Elias Ashmole (1617-1692), whose gift to the University of Oxford in 1683 formed the basis of the Ashmolean Museum in Broad Street is portrayed with objects reflecting his scholarly interests as an antiquary and herald.
George Drummond (1758-1789) of Stanmore, second son of Robert Hay Drummond, Archbishop of York, was a senior partner in Drummonds Bank. He married (secondly) Martha, the eldest daughter and heiress of Rt Hon. Thomas Harley on 30 November 1779. This portrait and its companion of Mrs Drummond (Montreal Museum of Fine Arts) were probably commissioned for Harley's new house, Berrington Hall, Herefordshire.
While the sitter wears the official robes of a Procurator of San Marco, these were also worn by noblemen holding other offices of state. The harbour in the background cannot be definitively located. The costume and the style of the hair and beard suggest a date in the later 1590s. Trained by his father Jacopo, Leandro settled in Venice in 1588 where he worked on religious and historical paintings and became famous as a portraitist.
Gilbert Cannan (1884-1955) was a writer and dramatic critic and he lived in a converted windmill at Cholesbury in Hertfordshire. This painting by Mark Gertler is a full length portrait of Gilbert Cannan standing in front of his mill with his two dogs. This is a traditional subject but here it is also an ironic comment on traditional 18th century portraits of English gentlemen with their faithful hounds.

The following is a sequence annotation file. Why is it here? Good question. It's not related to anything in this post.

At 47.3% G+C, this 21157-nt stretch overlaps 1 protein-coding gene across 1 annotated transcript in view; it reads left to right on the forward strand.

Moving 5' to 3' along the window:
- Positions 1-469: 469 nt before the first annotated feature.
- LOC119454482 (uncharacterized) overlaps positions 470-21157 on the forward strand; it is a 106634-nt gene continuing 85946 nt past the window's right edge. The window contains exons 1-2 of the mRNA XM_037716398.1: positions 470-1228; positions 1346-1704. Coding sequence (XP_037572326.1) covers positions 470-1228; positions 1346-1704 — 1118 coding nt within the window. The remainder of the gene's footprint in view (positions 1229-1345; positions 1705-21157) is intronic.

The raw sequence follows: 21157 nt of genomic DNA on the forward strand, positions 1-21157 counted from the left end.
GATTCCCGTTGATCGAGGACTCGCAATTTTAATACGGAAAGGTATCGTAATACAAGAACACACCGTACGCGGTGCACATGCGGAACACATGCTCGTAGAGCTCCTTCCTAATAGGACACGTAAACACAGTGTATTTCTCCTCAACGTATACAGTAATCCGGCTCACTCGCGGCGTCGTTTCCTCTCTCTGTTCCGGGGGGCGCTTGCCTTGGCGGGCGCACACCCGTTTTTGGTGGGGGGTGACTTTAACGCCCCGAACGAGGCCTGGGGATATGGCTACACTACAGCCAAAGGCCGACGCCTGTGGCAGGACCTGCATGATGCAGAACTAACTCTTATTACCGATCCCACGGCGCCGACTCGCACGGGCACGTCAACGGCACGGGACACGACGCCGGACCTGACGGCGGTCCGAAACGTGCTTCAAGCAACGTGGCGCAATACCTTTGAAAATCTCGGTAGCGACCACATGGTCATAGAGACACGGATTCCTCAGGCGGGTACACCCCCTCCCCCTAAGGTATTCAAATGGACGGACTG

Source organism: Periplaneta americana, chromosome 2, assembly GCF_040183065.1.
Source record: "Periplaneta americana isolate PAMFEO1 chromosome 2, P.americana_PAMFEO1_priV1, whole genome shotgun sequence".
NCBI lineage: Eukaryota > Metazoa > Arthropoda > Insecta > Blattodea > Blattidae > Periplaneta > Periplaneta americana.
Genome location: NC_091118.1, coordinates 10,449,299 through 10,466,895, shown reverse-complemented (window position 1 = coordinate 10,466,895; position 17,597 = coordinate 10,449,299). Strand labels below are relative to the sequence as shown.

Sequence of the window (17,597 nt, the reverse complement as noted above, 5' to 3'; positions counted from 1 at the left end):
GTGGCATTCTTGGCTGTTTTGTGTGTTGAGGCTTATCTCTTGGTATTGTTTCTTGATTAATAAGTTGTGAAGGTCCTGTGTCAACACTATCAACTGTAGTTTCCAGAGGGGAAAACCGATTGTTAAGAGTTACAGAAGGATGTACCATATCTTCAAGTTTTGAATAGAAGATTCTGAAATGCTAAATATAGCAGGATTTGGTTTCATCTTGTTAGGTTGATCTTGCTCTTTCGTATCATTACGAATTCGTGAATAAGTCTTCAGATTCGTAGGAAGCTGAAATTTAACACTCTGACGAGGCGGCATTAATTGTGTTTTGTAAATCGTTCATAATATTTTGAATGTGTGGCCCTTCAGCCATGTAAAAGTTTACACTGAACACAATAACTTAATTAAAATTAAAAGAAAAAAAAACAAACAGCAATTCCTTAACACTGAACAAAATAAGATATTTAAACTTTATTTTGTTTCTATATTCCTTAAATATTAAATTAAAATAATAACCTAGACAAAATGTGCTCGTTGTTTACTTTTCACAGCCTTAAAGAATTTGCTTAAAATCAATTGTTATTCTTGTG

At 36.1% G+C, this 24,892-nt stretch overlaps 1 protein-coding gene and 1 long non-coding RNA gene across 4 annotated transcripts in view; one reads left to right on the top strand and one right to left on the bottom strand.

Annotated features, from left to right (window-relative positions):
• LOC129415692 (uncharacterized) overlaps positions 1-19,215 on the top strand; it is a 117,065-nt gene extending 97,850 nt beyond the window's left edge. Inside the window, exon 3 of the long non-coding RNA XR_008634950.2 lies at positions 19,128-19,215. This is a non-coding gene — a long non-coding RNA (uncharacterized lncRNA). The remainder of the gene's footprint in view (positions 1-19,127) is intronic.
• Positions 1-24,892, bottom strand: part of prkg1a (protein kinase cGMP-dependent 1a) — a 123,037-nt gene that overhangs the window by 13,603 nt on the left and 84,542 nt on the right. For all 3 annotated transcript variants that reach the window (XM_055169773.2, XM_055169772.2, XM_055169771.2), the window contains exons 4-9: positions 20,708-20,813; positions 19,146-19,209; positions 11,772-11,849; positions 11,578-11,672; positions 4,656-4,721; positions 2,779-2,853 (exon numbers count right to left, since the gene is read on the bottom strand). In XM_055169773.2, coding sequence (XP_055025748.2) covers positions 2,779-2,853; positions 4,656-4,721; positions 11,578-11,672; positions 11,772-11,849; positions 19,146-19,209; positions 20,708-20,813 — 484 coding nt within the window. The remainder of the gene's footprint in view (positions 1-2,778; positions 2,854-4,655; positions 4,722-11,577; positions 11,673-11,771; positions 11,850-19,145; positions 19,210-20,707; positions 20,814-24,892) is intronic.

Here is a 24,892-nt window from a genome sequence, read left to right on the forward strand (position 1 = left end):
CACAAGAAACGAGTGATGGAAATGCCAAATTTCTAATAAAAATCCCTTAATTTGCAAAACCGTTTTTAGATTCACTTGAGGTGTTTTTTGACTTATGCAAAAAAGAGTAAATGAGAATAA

The model in this painting seems to be the same as the bagpiper in a painting of the same year in the Wallraf-Richartz Museum, Cologne. Both belong to a group of similar half-length musicians which the artist started in 1621. The subject was popular among the followers of Caravaggio in Utrecht where ter Brugghen settled c. 1615 on his return from Rome.
The young collector holds a medal showing a profile head of a woman in classical costume. His arm rests on an ornate chair with carved and inlaid decoration. A replica of the antique statue of Apollo Citharoedos stands on the elaborate table; the original was in the della Valle collection in Rome in 1561.
This portrait's subject is Fanny Claus (1846-77), the closest friend of Manet's wife Suzanne Leenhoff. Fanny was a concert violinist and a member of the first all-woman string quartet. She was one of Manet's favourite sitters and a member of a close-knit group of friends who also provided the artist with models. She married the artist Pierre Prins (1838-1913), another friend of Manet's, in 1869, but died of tuberculosis just eight years later at the age of 30.